No access to code of conduct for 69% of Saudi state employees: Study

Sixty-nine percent of state employees do not have access to the code of conduct and ethics for public service. (File/AFP)
Updated 31 August 2018
0

No access to code of conduct for 69% of Saudi state employees: Study

  • A random sample of 4,723 employees was surveyed in eight government agencies in five regions

JEDDAH: Sixty-nine percent of state employees do not have access to the code of conduct and ethics for public service, according to a survey by the National Anti-Corruption Commission (Nazaha).

A random sample of 4,723 employees was surveyed in eight government agencies in five regions: Riyadh, the Eastern Province, Makkah, Tabuk and Asir.

Sixty-three percent of those surveyed said their agencies do not have the code on their websites.

 

 

 

Of the 31% of employees who said they have read the code, 93% of them reported that it had a positive impact on their commitment.

The study recommended introducing the code’s principles and ethics in evaluation mechanisms for appointments, promotions, professional certificates and job performance.

It also urged government agencies to publish the code on their websites, train employees on its content, and respond to their enquiries regarding its provisions

The code’s aim is to develop a spirit of responsibility among public employees, promote and disseminate professional and ethical values and principles, strengthen citizens’ trust in government services and fight corruption, among other things.

 


Innovative Saudi cultural center showcases world-famous ‘The Scream’ artist’s exhibition

Updated 26 June 2019
0

Innovative Saudi cultural center showcases world-famous ‘The Scream’ artist’s exhibition

  • 40 works by Edvard Munch go on display for first time in Middle East

DHAHRAN: A dynamic Saudi cultural center is to showcase the works of one of the world’s most famous painters in an exhibition-first for the Middle East.

Forty pieces by Norwegian artist Edvard Munch, best known for his iconic “The Scream” painting, will go on public display at the King Abdul Aziz Center for World Culture (Ithra).

The special exhibition, titled “Landscapes of the Soul,” is the latest in a series of high-profile cultural events to be staged at the showpiece exhibition in Dhahran.

Developed by Saudi Aramco with the aim of stimulating knowledge, creativity and cross-cultural engagement, Ithra’s theater, museum, exhibition hall and art gallery complex forms a key part of the Kingdom’s Vision 2030 reform plan to promote culture and entertainment.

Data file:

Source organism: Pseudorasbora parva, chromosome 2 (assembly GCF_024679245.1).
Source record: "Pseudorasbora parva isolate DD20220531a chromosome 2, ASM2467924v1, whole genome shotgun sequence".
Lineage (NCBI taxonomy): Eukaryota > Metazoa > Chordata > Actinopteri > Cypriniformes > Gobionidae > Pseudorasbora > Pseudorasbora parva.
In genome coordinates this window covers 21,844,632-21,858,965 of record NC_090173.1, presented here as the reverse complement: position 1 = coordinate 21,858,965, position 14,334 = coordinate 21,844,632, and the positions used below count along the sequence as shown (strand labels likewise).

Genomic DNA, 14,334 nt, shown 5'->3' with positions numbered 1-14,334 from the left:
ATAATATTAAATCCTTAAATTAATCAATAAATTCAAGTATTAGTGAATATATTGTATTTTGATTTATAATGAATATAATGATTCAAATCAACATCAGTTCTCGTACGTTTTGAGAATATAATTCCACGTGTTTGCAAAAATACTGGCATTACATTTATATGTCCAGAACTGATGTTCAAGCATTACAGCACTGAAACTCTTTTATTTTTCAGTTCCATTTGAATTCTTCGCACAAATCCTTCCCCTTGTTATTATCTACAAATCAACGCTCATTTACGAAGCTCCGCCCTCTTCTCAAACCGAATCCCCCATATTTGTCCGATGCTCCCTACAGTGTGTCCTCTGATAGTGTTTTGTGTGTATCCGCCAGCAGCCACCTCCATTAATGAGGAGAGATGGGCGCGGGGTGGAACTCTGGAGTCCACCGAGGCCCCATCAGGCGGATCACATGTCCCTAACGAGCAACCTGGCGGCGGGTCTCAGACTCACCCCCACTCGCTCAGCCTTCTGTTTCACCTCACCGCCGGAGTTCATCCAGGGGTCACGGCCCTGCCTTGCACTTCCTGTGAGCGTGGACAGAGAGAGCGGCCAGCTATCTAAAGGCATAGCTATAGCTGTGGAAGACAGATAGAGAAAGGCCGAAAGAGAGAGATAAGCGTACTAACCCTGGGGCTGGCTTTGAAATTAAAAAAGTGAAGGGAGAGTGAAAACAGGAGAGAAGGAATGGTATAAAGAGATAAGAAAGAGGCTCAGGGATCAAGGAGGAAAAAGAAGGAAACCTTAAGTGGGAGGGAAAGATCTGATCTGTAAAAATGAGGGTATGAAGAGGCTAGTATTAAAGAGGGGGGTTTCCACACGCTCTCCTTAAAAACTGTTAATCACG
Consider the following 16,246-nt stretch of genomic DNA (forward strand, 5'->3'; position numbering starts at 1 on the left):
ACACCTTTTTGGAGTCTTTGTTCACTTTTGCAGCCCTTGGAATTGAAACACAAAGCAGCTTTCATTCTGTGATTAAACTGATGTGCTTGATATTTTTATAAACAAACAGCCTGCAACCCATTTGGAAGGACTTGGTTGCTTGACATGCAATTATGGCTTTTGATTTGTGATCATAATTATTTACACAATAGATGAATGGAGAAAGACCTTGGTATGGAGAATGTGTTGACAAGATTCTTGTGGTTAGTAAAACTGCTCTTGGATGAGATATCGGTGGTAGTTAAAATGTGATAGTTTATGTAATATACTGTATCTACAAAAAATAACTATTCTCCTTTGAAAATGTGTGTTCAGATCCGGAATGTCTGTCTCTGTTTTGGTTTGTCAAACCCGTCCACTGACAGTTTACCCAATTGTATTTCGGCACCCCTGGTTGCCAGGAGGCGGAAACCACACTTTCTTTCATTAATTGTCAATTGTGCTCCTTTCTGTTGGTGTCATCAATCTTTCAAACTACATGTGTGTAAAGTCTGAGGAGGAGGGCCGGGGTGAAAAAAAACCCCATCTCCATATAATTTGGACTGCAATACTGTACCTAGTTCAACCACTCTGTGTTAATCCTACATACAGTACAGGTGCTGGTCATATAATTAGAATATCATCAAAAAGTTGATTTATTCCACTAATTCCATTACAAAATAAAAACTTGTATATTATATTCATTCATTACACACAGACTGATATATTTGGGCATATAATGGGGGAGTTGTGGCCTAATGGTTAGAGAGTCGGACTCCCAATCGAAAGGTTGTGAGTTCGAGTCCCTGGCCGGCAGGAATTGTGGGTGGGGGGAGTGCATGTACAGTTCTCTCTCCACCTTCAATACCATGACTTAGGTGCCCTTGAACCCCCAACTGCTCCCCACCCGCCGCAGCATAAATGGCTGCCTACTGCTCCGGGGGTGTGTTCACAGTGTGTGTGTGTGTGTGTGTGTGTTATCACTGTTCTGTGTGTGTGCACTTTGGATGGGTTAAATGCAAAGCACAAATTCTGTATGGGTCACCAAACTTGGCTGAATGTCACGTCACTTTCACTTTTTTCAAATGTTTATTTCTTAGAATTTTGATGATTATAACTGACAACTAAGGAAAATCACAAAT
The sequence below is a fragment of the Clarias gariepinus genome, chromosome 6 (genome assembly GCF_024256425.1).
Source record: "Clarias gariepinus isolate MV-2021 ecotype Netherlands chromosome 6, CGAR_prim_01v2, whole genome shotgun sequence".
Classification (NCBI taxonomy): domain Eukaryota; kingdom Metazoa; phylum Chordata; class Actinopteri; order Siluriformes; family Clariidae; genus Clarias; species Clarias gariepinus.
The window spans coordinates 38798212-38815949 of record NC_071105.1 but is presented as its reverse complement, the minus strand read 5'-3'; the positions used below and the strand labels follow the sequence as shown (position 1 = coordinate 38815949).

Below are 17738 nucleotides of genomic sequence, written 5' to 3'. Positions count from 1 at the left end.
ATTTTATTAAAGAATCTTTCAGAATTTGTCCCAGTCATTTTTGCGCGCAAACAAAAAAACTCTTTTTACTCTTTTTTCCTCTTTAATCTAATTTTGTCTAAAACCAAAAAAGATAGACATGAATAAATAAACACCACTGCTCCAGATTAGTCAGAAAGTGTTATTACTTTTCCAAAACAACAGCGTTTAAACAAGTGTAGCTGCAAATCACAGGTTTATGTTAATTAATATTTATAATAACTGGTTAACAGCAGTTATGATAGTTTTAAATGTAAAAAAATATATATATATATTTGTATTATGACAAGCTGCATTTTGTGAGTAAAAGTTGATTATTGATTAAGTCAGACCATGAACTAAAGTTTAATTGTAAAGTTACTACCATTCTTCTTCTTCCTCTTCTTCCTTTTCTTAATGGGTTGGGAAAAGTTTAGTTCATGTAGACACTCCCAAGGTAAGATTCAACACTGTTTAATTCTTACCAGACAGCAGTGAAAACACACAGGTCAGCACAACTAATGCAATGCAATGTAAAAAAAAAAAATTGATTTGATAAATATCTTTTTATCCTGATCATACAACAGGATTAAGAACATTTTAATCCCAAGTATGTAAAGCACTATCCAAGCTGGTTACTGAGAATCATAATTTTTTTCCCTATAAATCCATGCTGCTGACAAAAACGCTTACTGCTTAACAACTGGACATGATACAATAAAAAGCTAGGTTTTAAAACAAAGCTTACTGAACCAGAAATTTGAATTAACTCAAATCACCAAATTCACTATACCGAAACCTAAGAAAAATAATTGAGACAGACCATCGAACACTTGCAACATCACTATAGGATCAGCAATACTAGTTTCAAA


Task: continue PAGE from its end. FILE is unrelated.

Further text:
The Munch exhibition, which runs until Sept. 3, portrays the artist’s personal life experiences of misery, love, despair, loneliness and reflections of the soul, through his distinctive works.

“It is such an honor to host and introduce to Saudi Arabia, and indeed, the Middle East, the work of the world-renowned artist Edvard Munch,” Rania Biltagi, Ithra’s head of communications and partnership, told Arab News.

Munch’s (1863-1944) original exhibition has been located in Oslo, Norway since 1963, and the Saudi display is being staged in Ithra’s Great Hall in partnership with the Munch Museum in Norway.

As well as a lithograph version of his most famous painting “The Scream,” other works on show will include “Summer Night. The Voice,” 1894, “Self-Portrait,” 1895, and “The Sick Child,” 1896.

“A moment that stood out from the opening was when speaking to a couple visiting the exhibit, they mentioned that they were Norwegian and working in Saudi,” Biltagi said. “They explained that they had never had the chance to visit the Munch Museum in their homeland and what an unexpected pleasure it was to be able to see Munch’s work in Saudi.”

Biltagi added that the event epitomized the aim of Ithra in providing a platform to bring together cultures as well as people.

The center, featured in Time magazine’s list of the world’s top 100 places to visit, is a pioneer on the Kingdom’s culture and arts scene, organizing a variety of events, performances, programs and experiences to suit all ages and backgrounds. Previous exhibitions have included a focus on Saudi contemporary art, Leonardo da Vinci, and installations symbolizing creativity and innovation.